The FDA has approved the immune checkpoint inhibitor pembrolizumab (Keytruda – Merck), a programmed death receptor-1 (PD-1) inhibitor, for first-line treatment of patients with metastatic non-small cell...
The FDA has approved the immune checkpoint inhibitor pembrolizumab (Keytruda – Merck), a programmed death receptor-1 (PD-1) inhibitor, for first-line treatment of patients with metastatic non-small cell lung cancer (NSCLC) that highly expresses programmed death-ligand 1 (PD-L1) and has no epidermal growth factor receptor (EGFR) mutations or anaplastic lymphoma kinase (ALK) translocations. About 25% of patients with advanced NSCLC have tumors with high levels of PD-L1 expression (PD-L1 expressed on ≥50% of tumor cells). Pembrolizumab was approved earlier for treatment of metastatic NSCLC with PD-L1 expression ≥1% that progressed on or after platinum-based chemotherapy.
Med Lett Drugs Ther. 2017 Jan 30;59(1513):22-3 | Show Full IntroductionHide Full Introduction

Cobimetinib (Cotellic) for Metastatic Melanoma

   
The Medical Letter on Drugs and Therapeutics • March 28, 2016;  (Issue 1491)
The FDA has approved the mitogen-activated extracellular signal-regulated kinase (MEK) inhibitor cobimetinib (Cotellic – Genentech) for use in combination with the BRAF kinase inhibitor...
The FDA has approved the mitogen-activated extracellular signal-regulated kinase (MEK) inhibitor cobimetinib (Cotellic – Genentech) for use in combination with the BRAF kinase inhibitor vemurafenib (Zelboraf) for treatment of unresectable or metastatic melanoma with a BRAF V600E or V600K mutation.
Med Lett Drugs Ther. 2016 Mar 28;58(1491):43-4 | Show Full IntroductionHide Full Introduction

Nivolumab (Opdivo) plus Ipilimumab (Yervoy) for Metastatic Melanoma

   
The Medical Letter on Drugs and Therapeutics • December 7, 2015;  (Issue 1483)
The FDA has approved the combined use of the programmed death receptor-1 (PD-1) blocking antibody nivolumab (Opdivo) and the anti-CLA-4 antibody ipilimumab (Yervoy) for treatment of BRAF V600 wild-type...
The FDA has approved the combined use of the programmed death receptor-1 (PD-1) blocking antibody nivolumab (Opdivo) and the anti-CLA-4 antibody ipilimumab (Yervoy) for treatment of BRAF V600 wild-type unresectable or metastatic melanoma. This is the first immunotherapy combination to be approved for treatment of any type of cancer.
Med Lett Drugs Ther. 2015 Dec 7;57(1483):168 | Show Full IntroductionHide Full Introduction

Addendum: Nivolumab (Opdivo) for Metastatic Melanoma and Metastatic NSCLC

   
The Medical Letter on Drugs and Therapeutics • June 22, 2015;  (Issue 1471)
After our article on nivolumab (Opdivo – BMS) for treatment of metastatic melanoma and metastatic squamous non-small cell lung cancer (NSCLC) was published in the most recent issue of The Medical Letter (June...
After our article on nivolumab (Opdivo – BMS) for treatment of metastatic melanoma and metastatic squamous non-small cell lung cancer (NSCLC) was published in the most recent issue of The Medical Letter (June 8, 2015),1 some new data became available supporting the efficacy of the drug in previously untreated melanoma and previously treated nonsquamous NSCLC.

MELANOMA – In a double-blind trial, 945 patients with previously untreated, unresectable stage III or IV melanoma were randomized to receive ipilimumab, nivolumab, or combination therapy with ipilimumab and nivolumab. Progression-free survival, a primary endpoint, improved by 43% with nivolumab (median 6.9 months) and by 58% with combination therapy (median 11.5 months), compared to ipilimumab (median 2.9 months). In patients with tumors that expressed the programmed death ligand 1 (PD-L1) on ≥5% of cells, median progression-free survival was similar in the nivolumab and combination groups (both 14.0 months); in those with tumors that expressed PD-L1 on <5% of cells, it was 5.3 months with nivolumab alone and 11.2 months with both drugs. Rates of complete or partial response were 19.0% with ipilimumab, 43.7% with nivolumab, and 57.6% with combination therapy. At least one severe (grade 3-4) drug-related adverse effect occurred in 27.3% of patients receiving ipilimumab, 16.3% of those receiving nivolumab, and 55.0% of those receiving both drugs.2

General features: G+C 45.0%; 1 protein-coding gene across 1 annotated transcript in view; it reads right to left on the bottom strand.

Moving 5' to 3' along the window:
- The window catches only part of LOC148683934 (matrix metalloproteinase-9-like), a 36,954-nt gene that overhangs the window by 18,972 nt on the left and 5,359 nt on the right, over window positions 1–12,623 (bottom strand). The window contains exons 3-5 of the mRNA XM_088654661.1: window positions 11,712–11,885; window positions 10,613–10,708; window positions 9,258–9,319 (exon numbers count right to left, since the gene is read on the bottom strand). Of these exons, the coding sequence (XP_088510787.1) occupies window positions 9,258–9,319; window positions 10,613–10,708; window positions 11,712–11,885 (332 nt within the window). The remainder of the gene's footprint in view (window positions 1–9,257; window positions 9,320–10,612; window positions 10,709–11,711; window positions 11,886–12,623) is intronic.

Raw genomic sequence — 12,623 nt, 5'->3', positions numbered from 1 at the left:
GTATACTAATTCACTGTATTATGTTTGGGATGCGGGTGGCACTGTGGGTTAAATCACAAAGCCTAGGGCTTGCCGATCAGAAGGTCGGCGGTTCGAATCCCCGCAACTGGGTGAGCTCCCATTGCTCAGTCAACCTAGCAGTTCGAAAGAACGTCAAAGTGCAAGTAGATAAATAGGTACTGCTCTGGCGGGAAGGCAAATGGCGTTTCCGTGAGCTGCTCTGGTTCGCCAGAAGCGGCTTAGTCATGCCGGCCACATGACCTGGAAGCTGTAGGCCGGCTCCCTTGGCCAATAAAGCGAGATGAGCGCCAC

NONSQUAMOUS NSCLC – In an open-label trial (available only as an abstract), 582 patients with advanced nonsquamous NSCLC that had progressed during or after treatment with a platinum doublet-based regimen (and, if appropriate, a kinase inhibitor) were randomized to receive nivolumab or docetaxel until disease progression or unacceptable toxicity occurred. Nivolumab significantly improved overall survival, the primary endpoint, by 27% compared to docetaxel (median 12.2 vs 9.4 months). Survival rates in the two groups were similar in patients with tumors expressing PD-L1 on <1% of cells, but in patients with tumors expressing PD-L1 on ≥1%, ≥5%, and ≥10% of cells, nivolumab improved overall survival by 41%, 57%, and 60%, respectively, compared to docetaxel. Patients receiving nivolumab were significantly more likely to have an objective response (19.2% vs 12.4%). Severe (grade 3+) drug-related adverse effects occurred in 10.5% of patients receiving nivolumab and in 53.7% of those receiving docetaxel.3

  1. Nivolumab (Opdivo) for metastatic melanoma and metastatic NSCLC. Med Lett Drugs Ther 2015; 57:85.
  2. J Larkin et al. Combined nivolumab and ipilimumab or monotherapy in untreated melanoma. N Engl J Med 2015 May 31 (epub).
  3. L Paz-Ares et al. Phase III, randomized trial (CheckMate 057) of nivolumab (NIVO) versus docetaxel (DOC) in advanced non-squamous cell (non-SQ) non-small cell lung cancer (NSCLC). J Clin Oncol 2015; 33 (suppl; abstr LBA109). Available at: abstracts.asco.org. Accessed June 11, 2015.


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Med Lett Drugs Ther. 2015 Jun 22;57(1471):94 | Show Full IntroductionHide Full Introduction

Nivolumab (Opdivo) for Metastatic Melanoma and Metastatic NSCLC

   
The Medical Letter on Drugs and Therapeutics • June 8, 2015;  (Issue 1470)
The FDA has approved nivolumab (Opdivo – BMS), an IV programmed death receptor-1 (PD-1) blocking antibody, for treatment of unresectable or metastatic melanoma that has progressed following treatment with...
The FDA has approved nivolumab (Opdivo – BMS), an IV programmed death receptor-1 (PD-1) blocking antibody, for treatment of unresectable or metastatic melanoma that has progressed following treatment with ipilimumab (and a BRAF inhibitor in patients who are BRAF V600 mutation positive) and for treatment of metastatic squamous non-small cell lung cancer (NSCLC) that has progressed on or after platinum-based chemotherapy. It is the second PD-1 inhibitor to be marketed in the US after pembrolizumab (Keytruda), and the first to be approved for treatment of NSCLC.
Med Lett Drugs Ther. 2015 Jun 8;57(1470):85-7 | Show Full IntroductionHide Full Introduction